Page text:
The good news is that Lorraine Hunt Lieberson has returned from her long absence looking healthy and sounding — well, I gave up trying to invent new superlatives for this supreme musician some time ago. Suffice to say that I walked out feeling heavily drugged. Peter Lieberson's new cycle Neruda Songs is dizzyingly beautiful music, and not only because LHL sings it; I'll say more when I review the composer's big new Philharmonic piece in the spring. The bad news, for music criticism at least, is that Richard Dyer, a dean of the profession, is leaving the Boston Globe in May. Read his review of Neruda Songs for a sense of what will be missed; no critic writes with more authority or passion. Will the Globe find a worthy successor? Or will it use Dyer's retirement as an excuse to edge classical music off its pages? I hope the former. The possible future that's being glimpsed in other places is that there will no longer be classical critics, only arts reporters who cover classical events from time to time. This is all in response to the ongoing slide in newspaper subscriptions. Ironically, those who remain loyal subscribers are more likely to be interested in classical music. What I don't get about the current crisis, if there is one, is why newspapers persist in giving away all their content (or nearly all, in the case of the Times) on the Internet. I never took economics, but it seems to me that a company that gives away its product for free is committing suicide.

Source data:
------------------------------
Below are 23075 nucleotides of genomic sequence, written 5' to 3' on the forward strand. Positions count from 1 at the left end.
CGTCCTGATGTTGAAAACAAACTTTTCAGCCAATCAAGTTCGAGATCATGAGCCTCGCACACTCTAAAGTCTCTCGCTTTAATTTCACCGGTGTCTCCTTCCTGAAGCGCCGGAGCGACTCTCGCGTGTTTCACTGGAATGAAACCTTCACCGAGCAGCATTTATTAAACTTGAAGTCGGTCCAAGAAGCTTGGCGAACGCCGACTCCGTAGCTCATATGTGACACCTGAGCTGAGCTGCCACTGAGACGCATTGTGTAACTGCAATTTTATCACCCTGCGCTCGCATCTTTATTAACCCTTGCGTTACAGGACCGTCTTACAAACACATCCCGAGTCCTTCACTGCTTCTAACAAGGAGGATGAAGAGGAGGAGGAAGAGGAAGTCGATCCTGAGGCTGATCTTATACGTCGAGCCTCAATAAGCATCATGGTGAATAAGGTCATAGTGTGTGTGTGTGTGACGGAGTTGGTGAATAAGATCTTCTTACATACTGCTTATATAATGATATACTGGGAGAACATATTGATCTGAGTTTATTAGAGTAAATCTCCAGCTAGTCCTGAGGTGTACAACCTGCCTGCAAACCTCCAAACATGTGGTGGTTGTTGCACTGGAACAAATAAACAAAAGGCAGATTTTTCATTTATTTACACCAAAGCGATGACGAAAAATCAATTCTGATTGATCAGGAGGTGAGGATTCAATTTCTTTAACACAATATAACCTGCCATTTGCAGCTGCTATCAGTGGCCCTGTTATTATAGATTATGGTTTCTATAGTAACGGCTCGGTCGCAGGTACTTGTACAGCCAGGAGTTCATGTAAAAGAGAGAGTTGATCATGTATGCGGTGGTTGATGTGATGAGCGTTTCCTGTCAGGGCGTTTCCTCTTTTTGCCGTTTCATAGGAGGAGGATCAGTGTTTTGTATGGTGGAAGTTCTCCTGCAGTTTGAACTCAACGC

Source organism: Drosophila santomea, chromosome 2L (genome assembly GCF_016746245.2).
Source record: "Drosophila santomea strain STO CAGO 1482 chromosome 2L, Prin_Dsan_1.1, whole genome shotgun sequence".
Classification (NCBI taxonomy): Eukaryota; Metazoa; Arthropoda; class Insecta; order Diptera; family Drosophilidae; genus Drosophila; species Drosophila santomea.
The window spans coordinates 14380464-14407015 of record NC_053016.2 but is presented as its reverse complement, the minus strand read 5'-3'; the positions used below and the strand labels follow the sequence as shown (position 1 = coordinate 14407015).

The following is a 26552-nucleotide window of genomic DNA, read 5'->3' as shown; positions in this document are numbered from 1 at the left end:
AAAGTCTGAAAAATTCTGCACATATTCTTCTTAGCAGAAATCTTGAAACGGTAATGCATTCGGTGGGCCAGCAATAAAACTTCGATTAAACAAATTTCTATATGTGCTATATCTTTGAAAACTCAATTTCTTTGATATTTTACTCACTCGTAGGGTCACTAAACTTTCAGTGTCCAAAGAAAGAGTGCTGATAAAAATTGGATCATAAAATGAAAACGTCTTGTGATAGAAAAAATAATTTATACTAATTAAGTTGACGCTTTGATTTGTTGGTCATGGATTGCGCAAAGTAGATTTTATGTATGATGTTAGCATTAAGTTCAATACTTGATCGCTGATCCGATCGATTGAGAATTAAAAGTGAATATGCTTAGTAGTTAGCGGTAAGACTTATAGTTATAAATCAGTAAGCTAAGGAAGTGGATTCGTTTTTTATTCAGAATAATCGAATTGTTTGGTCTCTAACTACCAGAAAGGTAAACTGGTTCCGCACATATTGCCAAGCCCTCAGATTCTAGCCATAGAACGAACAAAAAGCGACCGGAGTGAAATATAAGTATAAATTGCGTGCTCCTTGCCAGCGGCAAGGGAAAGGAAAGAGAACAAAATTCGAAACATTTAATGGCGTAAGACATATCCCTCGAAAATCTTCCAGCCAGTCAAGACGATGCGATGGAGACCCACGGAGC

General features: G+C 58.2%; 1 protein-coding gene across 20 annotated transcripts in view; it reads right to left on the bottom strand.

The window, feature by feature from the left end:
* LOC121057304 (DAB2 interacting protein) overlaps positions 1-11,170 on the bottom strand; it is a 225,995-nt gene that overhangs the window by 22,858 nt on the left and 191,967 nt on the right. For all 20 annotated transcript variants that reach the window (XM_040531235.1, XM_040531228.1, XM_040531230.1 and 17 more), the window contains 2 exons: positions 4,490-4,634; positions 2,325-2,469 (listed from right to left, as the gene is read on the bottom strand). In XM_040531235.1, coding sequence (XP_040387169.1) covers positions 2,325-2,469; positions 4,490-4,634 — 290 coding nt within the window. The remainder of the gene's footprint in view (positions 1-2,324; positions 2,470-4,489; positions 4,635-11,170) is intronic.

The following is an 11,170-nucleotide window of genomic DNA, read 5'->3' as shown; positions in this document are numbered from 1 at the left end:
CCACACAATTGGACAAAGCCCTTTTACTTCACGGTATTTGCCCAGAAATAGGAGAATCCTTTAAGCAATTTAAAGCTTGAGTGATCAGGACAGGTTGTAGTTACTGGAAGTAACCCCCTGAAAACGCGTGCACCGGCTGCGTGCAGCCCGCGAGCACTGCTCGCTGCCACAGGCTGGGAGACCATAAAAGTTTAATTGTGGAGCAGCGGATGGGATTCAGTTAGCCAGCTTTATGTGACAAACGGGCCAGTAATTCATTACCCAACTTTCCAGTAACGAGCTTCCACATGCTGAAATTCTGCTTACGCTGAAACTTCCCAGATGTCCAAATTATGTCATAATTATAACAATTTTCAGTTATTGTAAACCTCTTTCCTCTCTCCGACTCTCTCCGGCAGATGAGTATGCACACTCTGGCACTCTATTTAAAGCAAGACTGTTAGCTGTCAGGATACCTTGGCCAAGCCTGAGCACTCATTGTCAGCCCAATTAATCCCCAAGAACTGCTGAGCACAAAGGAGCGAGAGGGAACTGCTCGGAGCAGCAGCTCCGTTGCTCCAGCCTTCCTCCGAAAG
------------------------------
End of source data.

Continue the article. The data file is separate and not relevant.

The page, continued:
More: Several people wrote in to point out that newspapers make their money not from subscriptions but from advertising — so putting content on the Internet actually multiplies the opportunities for profit. OK, but should newspapers be so dependent on advertisers for their livelihood? They end up answering to the tastes of advertisers rather than readers. This is why classical criticism and arts coverage are being cut back even as core subscribers remain loyal to that kind of writing. Advertisers don't like classical music because it generally doesn't appeal to their coveted young-male demographic. The biggest problem in American culture right now is that woebegone demographic concept. It has begun to devour those who have long lived by it, as recent events in Hollywood show. Yet no one has the courage to break away from it. This is what we call reactionary. I'll repeat my outré contention that classical music, for all its elite trappings, is actually a radical, disruptive force in American culture, whereas most popular culture, for all its rebellious trappings, is intensely conservative.